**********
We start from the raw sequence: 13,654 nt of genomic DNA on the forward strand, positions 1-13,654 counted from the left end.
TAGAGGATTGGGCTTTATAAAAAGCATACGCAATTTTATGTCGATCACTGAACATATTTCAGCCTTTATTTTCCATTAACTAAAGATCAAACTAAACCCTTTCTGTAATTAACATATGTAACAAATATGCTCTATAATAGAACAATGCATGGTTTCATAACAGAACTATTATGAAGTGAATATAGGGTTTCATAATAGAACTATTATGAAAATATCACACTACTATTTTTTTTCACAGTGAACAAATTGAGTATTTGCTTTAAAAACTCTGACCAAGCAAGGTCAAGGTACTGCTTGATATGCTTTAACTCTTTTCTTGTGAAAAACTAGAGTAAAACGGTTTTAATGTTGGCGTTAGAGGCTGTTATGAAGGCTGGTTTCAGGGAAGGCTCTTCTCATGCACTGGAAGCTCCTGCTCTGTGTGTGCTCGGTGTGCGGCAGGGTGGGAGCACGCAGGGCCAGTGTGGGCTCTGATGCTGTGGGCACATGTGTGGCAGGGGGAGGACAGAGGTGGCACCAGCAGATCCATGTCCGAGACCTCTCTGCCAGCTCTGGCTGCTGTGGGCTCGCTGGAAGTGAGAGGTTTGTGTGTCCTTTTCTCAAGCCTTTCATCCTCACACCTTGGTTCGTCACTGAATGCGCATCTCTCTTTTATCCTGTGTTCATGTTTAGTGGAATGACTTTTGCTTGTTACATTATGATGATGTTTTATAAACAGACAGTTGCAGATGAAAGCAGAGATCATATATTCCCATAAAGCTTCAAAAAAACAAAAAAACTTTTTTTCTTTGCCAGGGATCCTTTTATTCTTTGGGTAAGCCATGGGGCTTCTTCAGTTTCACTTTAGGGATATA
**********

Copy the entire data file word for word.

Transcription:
We start from the raw sequence: 13,654 nt of genomic DNA on the forward strand, positions 1-13,654 counted from the left end.
TAGAGGATTGGGCTTTATAAAAAGCATACGCAATTTTATGTCGATCACTGAACATATTTCAGCCTTTATTTTCCATTAACTAAAGATCAAACTAAACCCTTTCTGTAATTAACATATGTAACAAATATGCTCTATAATAGAACAATGCATGGTTTCATAACAGAACTATTATGAAGTGAATATAGGGTTTCATAATAGAACTATTATGAAAATATCACACTACTATTTTTTTTCACAGTGAACAAATTGAGTATTTGCTTTAAAAACTCTGACCAAGCAAGGTCAAGGTACTGCTTGATATGCTTTAACTCTTTTCTTGTGAAAAACTAGAGTAAAACGGTTTTAATGTTGGCGTTAGAGGCTGTTATGAAGGCTGGTTTCAGGGAAGGCTCTTCTCATGCACTGGAAGCTCCTGCTCTGTGTGTGCTCGGTGTGCGGCAGGGTGGGAGCACGCAGGGCCAGTGTGGGCTCTGATGCTGTGGGCACATGTGTGGCAGGGGGAGGACAGAGGTGGCACCAGCAGATCCATGTCCGAGACCTCTCTGCCAGCTCTGGCTGCTGTGGGCTCGCTGGAAGTGAGAGGTTTGTGTGTCCTTTTCTCAAGCCTTTCATCCTCACACCTTGGTTCGTCACTGAATGCGCATCTCTCTTTTATCCTGTGTTCATGTTTAGTGGAATGACTTTTGCTTGTTACATTATGATGATGTTTTATAAACAGACAGTTGCAGATGAAAGCAGAGATCATATATTCCCATAAAGCTTCAAAAAAACAAAAAAACTTTTTTTCTTTGCCAGGGATCCTTTTATTCTTTGGGTAAGCCATGGGGCTTCTTCAGTTTCACTTTAGGGATATA